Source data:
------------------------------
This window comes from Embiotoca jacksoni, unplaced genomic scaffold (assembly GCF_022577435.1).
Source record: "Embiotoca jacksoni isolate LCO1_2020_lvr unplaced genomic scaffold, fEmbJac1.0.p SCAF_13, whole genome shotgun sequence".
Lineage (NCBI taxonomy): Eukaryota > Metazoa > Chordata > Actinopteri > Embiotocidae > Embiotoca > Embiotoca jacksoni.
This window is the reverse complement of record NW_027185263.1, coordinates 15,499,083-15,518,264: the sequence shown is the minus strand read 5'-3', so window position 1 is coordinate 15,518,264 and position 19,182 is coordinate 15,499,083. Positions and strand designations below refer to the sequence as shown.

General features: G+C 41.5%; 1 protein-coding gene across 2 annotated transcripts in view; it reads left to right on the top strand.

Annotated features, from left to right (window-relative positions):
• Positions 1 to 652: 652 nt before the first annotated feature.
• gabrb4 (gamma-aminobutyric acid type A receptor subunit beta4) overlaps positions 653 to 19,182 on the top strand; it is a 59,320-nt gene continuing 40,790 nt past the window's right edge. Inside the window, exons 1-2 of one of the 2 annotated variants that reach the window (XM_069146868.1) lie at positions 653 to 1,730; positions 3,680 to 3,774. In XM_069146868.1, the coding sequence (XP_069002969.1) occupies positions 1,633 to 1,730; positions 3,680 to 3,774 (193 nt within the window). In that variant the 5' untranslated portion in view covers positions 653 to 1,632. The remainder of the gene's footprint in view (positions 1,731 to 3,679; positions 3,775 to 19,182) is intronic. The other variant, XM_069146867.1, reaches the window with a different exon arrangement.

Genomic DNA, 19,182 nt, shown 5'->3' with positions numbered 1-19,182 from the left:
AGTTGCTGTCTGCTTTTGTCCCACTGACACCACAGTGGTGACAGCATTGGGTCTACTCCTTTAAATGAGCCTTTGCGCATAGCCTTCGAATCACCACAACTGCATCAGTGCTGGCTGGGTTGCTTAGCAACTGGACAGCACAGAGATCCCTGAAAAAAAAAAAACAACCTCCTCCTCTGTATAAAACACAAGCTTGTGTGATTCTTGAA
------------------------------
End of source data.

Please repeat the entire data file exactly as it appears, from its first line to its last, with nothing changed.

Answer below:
This window comes from Embiotoca jacksoni, unplaced genomic scaffold (assembly GCF_022577435.1).
Source record: "Embiotoca jacksoni isolate LCO1_2020_lvr unplaced genomic scaffold, fEmbJac1.0.p SCAF_13, whole genome shotgun sequence".
Lineage (NCBI taxonomy): Eukaryota > Metazoa > Chordata > Actinopteri > Embiotocidae > Embiotoca > Embiotoca jacksoni.
This window is the reverse complement of record NW_027185263.1, coordinates 15,499,083-15,518,264: the sequence shown is the minus strand read 5'-3', so window position 1 is coordinate 15,518,264 and position 19,182 is coordinate 15,499,083. Positions and strand designations below refer to the sequence as shown.

General features: G+C 41.5%; 1 protein-coding gene across 2 annotated transcripts in view; it reads left to right on the top strand.

Annotated features, from left to right (window-relative positions):
• Positions 1 to 652: 652 nt before the first annotated feature.
• gabrb4 (gamma-aminobutyric acid type A receptor subunit beta4) overlaps positions 653 to 19,182 on the top strand; it is a 59,320-nt gene continuing 40,790 nt past the window's right edge. Inside the window, exons 1-2 of one of the 2 annotated variants that reach the window (XM_069146868.1) lie at positions 653 to 1,730; positions 3,680 to 3,774. In XM_069146868.1, the coding sequence (XP_069002969.1) occupies positions 1,633 to 1,730; positions 3,680 to 3,774 (193 nt within the window). In that variant the 5' untranslated portion in view covers positions 653 to 1,632. The remainder of the gene's footprint in view (positions 1,731 to 3,679; positions 3,775 to 19,182) is intronic. The other variant, XM_069146867.1, reaches the window with a different exon arrangement.

Genomic DNA, 19,182 nt, shown 5'->3' with positions numbered 1-19,182 from the left:
AGTTGCTGTCTGCTTTTGTCCCACTGACACCACAGTGGTGACAGCATTGGGTCTACTCCTTTAAATGAGCCTTTGCGCATAGCCTTCGAATCACCACAACTGCATCAGTGCTGGCTGGGTTGCTTAGCAACTGGACAGCACAGAGATCCCTGAAAAAAAAAAAACAACCTCCTCCTCTGTATAAAACACAAGCTTGTGTGATTCTTGAA